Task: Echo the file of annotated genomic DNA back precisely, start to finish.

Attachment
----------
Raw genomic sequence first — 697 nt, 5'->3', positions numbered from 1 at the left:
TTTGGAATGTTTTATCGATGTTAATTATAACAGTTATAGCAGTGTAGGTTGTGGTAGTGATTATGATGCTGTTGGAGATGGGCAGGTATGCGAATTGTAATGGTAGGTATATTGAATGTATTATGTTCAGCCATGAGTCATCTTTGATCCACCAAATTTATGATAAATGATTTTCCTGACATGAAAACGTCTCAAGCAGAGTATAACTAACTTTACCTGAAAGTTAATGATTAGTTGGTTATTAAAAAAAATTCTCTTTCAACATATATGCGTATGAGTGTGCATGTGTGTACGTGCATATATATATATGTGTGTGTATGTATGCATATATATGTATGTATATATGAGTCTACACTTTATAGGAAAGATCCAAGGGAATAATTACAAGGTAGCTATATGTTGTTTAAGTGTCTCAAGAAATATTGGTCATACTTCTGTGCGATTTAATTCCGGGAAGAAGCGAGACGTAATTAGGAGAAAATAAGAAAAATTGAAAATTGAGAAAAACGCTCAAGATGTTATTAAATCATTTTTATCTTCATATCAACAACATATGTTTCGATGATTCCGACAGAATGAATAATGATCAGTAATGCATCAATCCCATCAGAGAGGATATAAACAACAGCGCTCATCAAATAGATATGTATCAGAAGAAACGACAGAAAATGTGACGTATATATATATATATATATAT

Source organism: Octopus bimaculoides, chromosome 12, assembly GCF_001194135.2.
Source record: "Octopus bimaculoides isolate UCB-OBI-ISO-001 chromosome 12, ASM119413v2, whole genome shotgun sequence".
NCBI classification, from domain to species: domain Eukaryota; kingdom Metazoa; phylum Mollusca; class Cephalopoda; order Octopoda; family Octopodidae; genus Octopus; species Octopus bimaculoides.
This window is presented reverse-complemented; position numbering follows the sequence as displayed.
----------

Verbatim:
Raw genomic sequence first — 697 nt, 5'->3', positions numbered from 1 at the left:
TTTGGAATGTTTTATCGATGTTAATTATAACAGTTATAGCAGTGTAGGTTGTGGTAGTGATTATGATGCTGTTGGAGATGGGCAGGTATGCGAATTGTAATGGTAGGTATATTGAATGTATTATGTTCAGCCATGAGTCATCTTTGATCCACCAAATTTATGATAAATGATTTTCCTGACATGAAAACGTCTCAAGCAGAGTATAACTAACTTTACCTGAAAGTTAATGATTAGTTGGTTATTAAAAAAAATTCTCTTTCAACATATATGCGTATGAGTGTGCATGTGTGTACGTGCATATATATATATGTGTGTGTATGTATGCATATATATGTATGTATATATGAGTCTACACTTTATAGGAAAGATCCAAGGGAATAATTACAAGGTAGCTATATGTTGTTTAAGTGTCTCAAGAAATATTGGTCATACTTCTGTGCGATTTAATTCCGGGAAGAAGCGAGACGTAATTAGGAGAAAATAAGAAAAATTGAAAATTGAGAAAAACGCTCAAGATGTTATTAAATCATTTTTATCTTCATATCAACAACATATGTTTCGATGATTCCGACAGAATGAATAATGATCAGTAATGCATCAATCCCATCAGAGAGGATATAAACAACAGCGCTCATCAAATAGATATGTATCAGAAGAAACGACAGAAAATGTGACGTATATATATATATATATATAT

Source organism: Octopus bimaculoides, chromosome 12, assembly GCF_001194135.2.
Source record: "Octopus bimaculoides isolate UCB-OBI-ISO-001 chromosome 12, ASM119413v2, whole genome shotgun sequence".
NCBI classification, from domain to species: domain Eukaryota; kingdom Metazoa; phylum Mollusca; class Cephalopoda; order Octopoda; family Octopodidae; genus Octopus; species Octopus bimaculoides.
This window is presented reverse-complemented; position numbering follows the sequence as displayed.